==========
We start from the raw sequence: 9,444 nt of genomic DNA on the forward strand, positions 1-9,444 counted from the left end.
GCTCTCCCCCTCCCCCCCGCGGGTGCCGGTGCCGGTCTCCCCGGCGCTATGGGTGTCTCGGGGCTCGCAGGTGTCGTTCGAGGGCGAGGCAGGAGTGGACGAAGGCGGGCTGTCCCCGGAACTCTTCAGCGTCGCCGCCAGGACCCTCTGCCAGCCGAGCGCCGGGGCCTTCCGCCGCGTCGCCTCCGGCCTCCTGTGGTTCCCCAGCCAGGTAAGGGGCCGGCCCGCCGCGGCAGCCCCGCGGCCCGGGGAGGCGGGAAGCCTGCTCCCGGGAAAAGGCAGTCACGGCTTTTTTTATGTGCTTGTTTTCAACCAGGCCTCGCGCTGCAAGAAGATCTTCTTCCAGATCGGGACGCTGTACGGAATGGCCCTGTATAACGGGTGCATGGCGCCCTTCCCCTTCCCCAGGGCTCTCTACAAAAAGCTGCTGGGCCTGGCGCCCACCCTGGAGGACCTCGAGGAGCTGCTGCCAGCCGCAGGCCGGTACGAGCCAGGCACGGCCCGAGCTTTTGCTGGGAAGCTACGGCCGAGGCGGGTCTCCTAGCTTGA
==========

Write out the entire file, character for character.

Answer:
We start from the raw sequence: 9,444 nt of genomic DNA on the forward strand, positions 1-9,444 counted from the left end.
GCTCTCCCCCTCCCCCCCGCGGGTGCCGGTGCCGGTCTCCCCGGCGCTATGGGTGTCTCGGGGCTCGCAGGTGTCGTTCGAGGGCGAGGCAGGAGTGGACGAAGGCGGGCTGTCCCCGGAACTCTTCAGCGTCGCCGCCAGGACCCTCTGCCAGCCGAGCGCCGGGGCCTTCCGCCGCGTCGCCTCCGGCCTCCTGTGGTTCCCCAGCCAGGTAAGGGGCCGGCCCGCCGCGGCAGCCCCGCGGCCCGGGGAGGCGGGAAGCCTGCTCCCGGGAAAAGGCAGTCACGGCTTTTTTTATGTGCTTGTTTTCAACCAGGCCTCGCGCTGCAAGAAGATCTTCTTCCAGATCGGGACGCTGTACGGAATGGCCCTGTATAACGGGTGCATGGCGCCCTTCCCCTTCCCCAGGGCTCTCTACAAAAAGCTGCTGGGCCTGGCGCCCACCCTGGAGGACCTCGAGGAGCTGCTGCCAGCCGCAGGCCGGTACGAGCCAGGCACGGCCCGAGCTTTTGCTGGGAAGCTACGGCCGAGGCGGGTCTCCTAGCTTGA